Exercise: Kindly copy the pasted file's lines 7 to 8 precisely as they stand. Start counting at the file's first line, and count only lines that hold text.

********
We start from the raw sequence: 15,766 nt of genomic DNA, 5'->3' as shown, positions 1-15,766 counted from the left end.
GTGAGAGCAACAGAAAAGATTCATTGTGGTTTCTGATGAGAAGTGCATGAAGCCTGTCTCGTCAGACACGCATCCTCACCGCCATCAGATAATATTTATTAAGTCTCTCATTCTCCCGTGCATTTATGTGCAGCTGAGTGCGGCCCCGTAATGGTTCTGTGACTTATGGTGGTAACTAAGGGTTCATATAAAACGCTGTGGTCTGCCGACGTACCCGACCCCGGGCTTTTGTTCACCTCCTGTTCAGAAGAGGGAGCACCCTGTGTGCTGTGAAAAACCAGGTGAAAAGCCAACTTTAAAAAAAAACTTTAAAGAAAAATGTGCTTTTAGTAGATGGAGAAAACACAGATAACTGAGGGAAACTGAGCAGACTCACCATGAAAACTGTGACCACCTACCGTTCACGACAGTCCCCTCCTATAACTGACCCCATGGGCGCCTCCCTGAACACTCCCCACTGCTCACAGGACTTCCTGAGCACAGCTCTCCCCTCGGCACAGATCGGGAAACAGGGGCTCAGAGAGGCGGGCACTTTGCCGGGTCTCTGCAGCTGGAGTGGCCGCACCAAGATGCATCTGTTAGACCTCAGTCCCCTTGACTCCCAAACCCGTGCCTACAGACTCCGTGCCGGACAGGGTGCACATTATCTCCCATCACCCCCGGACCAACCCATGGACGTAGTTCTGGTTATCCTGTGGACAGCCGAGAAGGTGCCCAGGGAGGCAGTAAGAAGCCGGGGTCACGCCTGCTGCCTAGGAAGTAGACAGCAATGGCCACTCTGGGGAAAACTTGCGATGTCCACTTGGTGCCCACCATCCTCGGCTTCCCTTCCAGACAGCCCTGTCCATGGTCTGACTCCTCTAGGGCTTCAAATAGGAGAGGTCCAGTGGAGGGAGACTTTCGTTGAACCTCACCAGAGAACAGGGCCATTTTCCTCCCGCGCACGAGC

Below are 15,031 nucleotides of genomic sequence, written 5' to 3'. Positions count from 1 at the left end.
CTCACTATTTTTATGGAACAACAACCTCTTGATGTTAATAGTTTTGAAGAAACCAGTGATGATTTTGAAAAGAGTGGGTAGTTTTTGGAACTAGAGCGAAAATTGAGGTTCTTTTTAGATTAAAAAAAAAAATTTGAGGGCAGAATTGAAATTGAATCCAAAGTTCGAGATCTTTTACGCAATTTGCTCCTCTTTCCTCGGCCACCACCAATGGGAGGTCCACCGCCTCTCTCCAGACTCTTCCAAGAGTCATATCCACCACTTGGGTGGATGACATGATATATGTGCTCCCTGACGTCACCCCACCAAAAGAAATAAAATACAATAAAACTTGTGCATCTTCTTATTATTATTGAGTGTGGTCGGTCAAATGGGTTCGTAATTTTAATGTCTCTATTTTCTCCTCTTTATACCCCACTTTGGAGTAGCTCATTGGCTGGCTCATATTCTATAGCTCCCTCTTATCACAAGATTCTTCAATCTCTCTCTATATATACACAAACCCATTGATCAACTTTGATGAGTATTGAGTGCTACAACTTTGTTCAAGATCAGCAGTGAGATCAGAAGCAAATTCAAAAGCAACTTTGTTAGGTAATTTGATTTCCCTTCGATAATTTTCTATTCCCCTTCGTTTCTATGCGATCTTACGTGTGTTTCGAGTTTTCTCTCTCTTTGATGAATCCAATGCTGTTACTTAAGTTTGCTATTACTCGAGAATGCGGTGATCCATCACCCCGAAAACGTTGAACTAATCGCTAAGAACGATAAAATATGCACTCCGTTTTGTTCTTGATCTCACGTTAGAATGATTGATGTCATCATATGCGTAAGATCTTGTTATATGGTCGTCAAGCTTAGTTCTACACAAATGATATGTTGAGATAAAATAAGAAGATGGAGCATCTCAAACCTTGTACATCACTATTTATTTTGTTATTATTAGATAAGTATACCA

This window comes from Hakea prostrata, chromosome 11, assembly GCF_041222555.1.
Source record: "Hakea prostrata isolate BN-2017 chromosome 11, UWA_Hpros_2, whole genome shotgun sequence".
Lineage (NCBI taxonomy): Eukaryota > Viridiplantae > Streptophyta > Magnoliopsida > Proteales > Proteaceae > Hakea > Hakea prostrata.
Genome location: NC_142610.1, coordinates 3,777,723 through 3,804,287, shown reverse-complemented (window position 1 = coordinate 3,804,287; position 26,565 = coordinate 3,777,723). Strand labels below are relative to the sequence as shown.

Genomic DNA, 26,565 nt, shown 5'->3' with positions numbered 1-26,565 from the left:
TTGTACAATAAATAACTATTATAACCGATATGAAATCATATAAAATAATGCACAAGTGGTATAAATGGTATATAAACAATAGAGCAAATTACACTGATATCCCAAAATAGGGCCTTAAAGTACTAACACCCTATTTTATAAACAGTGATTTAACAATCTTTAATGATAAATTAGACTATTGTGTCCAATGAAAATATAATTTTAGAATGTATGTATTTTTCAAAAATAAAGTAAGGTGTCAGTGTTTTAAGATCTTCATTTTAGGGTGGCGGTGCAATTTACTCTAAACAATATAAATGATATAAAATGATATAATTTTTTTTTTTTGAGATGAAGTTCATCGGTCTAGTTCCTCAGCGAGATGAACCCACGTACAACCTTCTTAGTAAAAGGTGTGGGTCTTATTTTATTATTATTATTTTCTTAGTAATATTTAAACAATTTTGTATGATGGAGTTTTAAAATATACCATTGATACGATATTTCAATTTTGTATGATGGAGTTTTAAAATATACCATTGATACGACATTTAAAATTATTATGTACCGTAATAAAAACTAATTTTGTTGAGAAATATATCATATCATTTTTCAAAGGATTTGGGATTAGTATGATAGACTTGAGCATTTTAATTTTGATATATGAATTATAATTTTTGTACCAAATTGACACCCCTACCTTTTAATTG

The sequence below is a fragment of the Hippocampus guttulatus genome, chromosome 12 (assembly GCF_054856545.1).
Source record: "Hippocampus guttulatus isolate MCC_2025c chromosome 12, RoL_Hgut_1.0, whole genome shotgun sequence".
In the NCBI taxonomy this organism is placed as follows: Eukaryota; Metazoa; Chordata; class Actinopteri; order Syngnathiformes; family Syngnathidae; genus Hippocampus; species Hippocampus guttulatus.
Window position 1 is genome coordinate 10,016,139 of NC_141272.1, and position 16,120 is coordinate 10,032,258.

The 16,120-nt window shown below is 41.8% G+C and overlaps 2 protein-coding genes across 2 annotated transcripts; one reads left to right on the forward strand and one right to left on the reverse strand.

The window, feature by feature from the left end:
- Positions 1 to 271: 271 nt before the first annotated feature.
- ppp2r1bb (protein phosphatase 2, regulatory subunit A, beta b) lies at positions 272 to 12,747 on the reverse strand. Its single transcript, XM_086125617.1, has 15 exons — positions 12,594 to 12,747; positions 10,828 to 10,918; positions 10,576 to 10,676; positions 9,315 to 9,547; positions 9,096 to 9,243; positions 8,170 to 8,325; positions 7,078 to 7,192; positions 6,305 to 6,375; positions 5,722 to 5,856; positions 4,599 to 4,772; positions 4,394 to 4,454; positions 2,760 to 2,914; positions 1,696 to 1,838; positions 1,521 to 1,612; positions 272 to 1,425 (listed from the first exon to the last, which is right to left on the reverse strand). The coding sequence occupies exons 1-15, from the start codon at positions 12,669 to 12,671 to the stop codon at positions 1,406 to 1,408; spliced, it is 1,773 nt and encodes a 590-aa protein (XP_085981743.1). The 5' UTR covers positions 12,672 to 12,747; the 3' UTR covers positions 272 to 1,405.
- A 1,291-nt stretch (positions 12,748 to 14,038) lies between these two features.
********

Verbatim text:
Lineage (NCBI taxonomy): Eukaryota > Viridiplantae > Streptophyta > Magnoliopsida > Proteales > Proteaceae > Hakea > Hakea prostrata.
Genome location: NC_142610.1, coordinates 3,777,723 through 3,804,287, shown reverse-complemented (window position 1 = coordinate 3,804,287; position 26,565 = coordinate 3,777,723). Strand labels below are relative to the sequence as shown.